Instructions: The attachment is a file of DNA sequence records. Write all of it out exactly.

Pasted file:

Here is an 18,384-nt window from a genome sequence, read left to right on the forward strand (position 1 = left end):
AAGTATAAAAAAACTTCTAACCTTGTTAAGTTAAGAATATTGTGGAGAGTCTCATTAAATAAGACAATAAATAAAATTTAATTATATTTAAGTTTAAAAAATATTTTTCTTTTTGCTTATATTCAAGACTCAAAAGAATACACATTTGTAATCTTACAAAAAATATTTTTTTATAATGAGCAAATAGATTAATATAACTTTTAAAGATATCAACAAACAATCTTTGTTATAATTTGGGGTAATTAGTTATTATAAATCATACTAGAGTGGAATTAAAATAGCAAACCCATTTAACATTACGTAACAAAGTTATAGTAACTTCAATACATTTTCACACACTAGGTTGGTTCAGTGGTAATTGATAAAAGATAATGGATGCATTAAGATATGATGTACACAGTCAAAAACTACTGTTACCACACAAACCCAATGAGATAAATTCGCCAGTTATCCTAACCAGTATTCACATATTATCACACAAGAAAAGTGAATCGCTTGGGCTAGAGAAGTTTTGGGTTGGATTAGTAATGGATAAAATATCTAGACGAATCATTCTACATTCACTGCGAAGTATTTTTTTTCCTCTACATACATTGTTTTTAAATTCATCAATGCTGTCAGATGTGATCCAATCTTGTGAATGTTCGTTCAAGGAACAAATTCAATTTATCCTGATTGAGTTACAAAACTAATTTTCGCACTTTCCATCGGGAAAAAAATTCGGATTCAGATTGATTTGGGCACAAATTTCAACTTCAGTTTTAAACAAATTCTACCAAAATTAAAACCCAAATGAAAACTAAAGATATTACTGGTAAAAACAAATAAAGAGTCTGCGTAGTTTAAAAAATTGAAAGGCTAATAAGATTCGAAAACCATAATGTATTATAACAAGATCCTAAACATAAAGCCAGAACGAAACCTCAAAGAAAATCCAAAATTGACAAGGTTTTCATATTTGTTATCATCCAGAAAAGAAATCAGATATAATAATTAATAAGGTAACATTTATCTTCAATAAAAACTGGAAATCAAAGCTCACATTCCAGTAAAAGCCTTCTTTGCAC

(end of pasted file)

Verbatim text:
Here is an 18,384-nt window from a genome sequence, read left to right on the forward strand (position 1 = left end):
AAGTATAAAAAAACTTCTAACCTTGTTAAGTTAAGAATATTGTGGAGAGTCTCATTAAATAAGACAATAAATAAAATTTAATTATATTTAAGTTTAAAAAATATTTTTCTTTTTGCTTATATTCAAGACTCAAAAGAATACACATTTGTAATCTTACAAAAAATATTTTTTTATAATGAGCAAATAGATTAATATAACTTTTAAAGATATCAACAAACAATCTTTGTTATAATTTGGGGTAATTAGTTATTATAAATCATACTAGAGTGGAATTAAAATAGCAAACCCATTTAACATTACGTAACAAAGTTATAGTAACTTCAATACATTTTCACACACTAGGTTGGTTCAGTGGTAATTGATAAAAGATAATGGATGCATTAAGATATGATGTACACAGTCAAAAACTACTGTTACCACACAAACCCAATGAGATAAATTCGCCAGTTATCCTAACCAGTATTCACATATTATCACACAAGAAAAGTGAATCGCTTGGGCTAGAGAAGTTTTGGGTTGGATTAGTAATGGATAAAATATCTAGACGAATCATTCTACATTCACTGCGAAGTATTTTTTTTCCTCTACATACATTGTTTTTAAATTCATCAATGCTGTCAGATGTGATCCAATCTTGTGAATGTTCGTTCAAGGAACAAATTCAATTTATCCTGATTGAGTTACAAAACTAATTTTCGCACTTTCCATCGGGAAAAAAATTCGGATTCAGATTGATTTGGGCACAAATTTCAACTTCAGTTTTAAACAAATTCTACCAAAATTAAAACCCAAATGAAAACTAAAGATATTACTGGTAAAAACAAATAAAGAGTCTGCGTAGTTTAAAAAATTGAAAGGCTAATAAGATTCGAAAACCATAATGTATTATAACAAGATCCTAAACATAAAGCCAGAACGAAACCTCAAAGAAAATCCAAAATTGACAAGGTTTTCATATTTGTTATCATCCAGAAAAGAAATCAGATATAATAATTAATAAGGTAACATTTATCTTCAATAAAAACTGGAAATCAAAGCTCACATTCCAGTAAAAGCCTTCTTTGCAC